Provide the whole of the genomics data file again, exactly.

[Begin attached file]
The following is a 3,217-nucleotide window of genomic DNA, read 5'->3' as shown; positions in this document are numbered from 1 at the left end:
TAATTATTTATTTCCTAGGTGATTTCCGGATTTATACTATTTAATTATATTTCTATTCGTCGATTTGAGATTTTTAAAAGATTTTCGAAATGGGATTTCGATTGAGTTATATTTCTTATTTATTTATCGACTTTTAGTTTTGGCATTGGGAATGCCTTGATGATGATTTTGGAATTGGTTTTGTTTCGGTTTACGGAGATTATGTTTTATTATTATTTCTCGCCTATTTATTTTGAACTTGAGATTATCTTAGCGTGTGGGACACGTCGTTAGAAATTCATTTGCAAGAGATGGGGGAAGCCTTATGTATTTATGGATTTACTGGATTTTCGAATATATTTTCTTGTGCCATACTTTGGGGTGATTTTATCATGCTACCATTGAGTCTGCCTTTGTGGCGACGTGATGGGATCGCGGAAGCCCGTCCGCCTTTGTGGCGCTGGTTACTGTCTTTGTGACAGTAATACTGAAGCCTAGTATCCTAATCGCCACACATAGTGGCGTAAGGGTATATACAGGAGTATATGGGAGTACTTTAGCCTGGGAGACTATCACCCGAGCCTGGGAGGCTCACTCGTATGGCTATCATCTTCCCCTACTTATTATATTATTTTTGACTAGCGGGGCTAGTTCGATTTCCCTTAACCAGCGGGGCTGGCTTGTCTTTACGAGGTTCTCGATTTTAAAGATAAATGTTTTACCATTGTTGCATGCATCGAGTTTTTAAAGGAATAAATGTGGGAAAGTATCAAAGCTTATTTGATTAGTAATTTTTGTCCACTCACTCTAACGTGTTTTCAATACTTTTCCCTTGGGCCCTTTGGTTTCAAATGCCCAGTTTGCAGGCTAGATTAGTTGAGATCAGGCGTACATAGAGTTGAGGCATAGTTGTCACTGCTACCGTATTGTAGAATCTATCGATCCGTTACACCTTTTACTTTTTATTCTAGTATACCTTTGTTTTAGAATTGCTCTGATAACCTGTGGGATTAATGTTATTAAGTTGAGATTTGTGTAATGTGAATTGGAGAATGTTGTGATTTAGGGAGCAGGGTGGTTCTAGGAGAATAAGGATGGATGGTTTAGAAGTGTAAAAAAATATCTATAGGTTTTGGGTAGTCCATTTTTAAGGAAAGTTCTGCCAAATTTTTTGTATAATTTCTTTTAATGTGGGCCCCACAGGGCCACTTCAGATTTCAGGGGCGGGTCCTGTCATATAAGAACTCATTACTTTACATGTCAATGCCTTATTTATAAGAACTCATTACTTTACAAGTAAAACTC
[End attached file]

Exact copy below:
The following is a 3,217-nucleotide window of genomic DNA, read 5'->3' as shown; positions in this document are numbered from 1 at the left end:
TAATTATTTATTTCCTAGGTGATTTCCGGATTTATACTATTTAATTATATTTCTATTCGTCGATTTGAGATTTTTAAAAGATTTTCGAAATGGGATTTCGATTGAGTTATATTTCTTATTTATTTATCGACTTTTAGTTTTGGCATTGGGAATGCCTTGATGATGATTTTGGAATTGGTTTTGTTTCGGTTTACGGAGATTATGTTTTATTATTATTTCTCGCCTATTTATTTTGAACTTGAGATTATCTTAGCGTGTGGGACACGTCGTTAGAAATTCATTTGCAAGAGATGGGGGAAGCCTTATGTATTTATGGATTTACTGGATTTTCGAATATATTTTCTTGTGCCATACTTTGGGGTGATTTTATCATGCTACCATTGAGTCTGCCTTTGTGGCGACGTGATGGGATCGCGGAAGCCCGTCCGCCTTTGTGGCGCTGGTTACTGTCTTTGTGACAGTAATACTGAAGCCTAGTATCCTAATCGCCACACATAGTGGCGTAAGGGTATATACAGGAGTATATGGGAGTACTTTAGCCTGGGAGACTATCACCCGAGCCTGGGAGGCTCACTCGTATGGCTATCATCTTCCCCTACTTATTATATTATTTTTGACTAGCGGGGCTAGTTCGATTTCCCTTAACCAGCGGGGCTGGCTTGTCTTTACGAGGTTCTCGATTTTAAAGATAAATGTTTTACCATTGTTGCATGCATCGAGTTTTTAAAGGAATAAATGTGGGAAAGTATCAAAGCTTATTTGATTAGTAATTTTTGTCCACTCACTCTAACGTGTTTTCAATACTTTTCCCTTGGGCCCTTTGGTTTCAAATGCCCAGTTTGCAGGCTAGATTAGTTGAGATCAGGCGTACATAGAGTTGAGGCATAGTTGTCACTGCTACCGTATTGTAGAATCTATCGATCCGTTACACCTTTTACTTTTTATTCTAGTATACCTTTGTTTTAGAATTGCTCTGATAACCTGTGGGATTAATGTTATTAAGTTGAGATTTGTGTAATGTGAATTGGAGAATGTTGTGATTTAGGGAGCAGGGTGGTTCTAGGAGAATAAGGATGGATGGTTTAGAAGTGTAAAAAAATATCTATAGGTTTTGGGTAGTCCATTTTTAAGGAAAGTTCTGCCAAATTTTTTGTATAATTTCTTTTAATGTGGGCCCCACAGGGCCACTTCAGATTTCAGGGGCGGGTCCTGTCATATAAGAACTCATTACTTTACATGTCAATGCCTTATTTATAAGAACTCATTACTTTACAAGTAAAACTC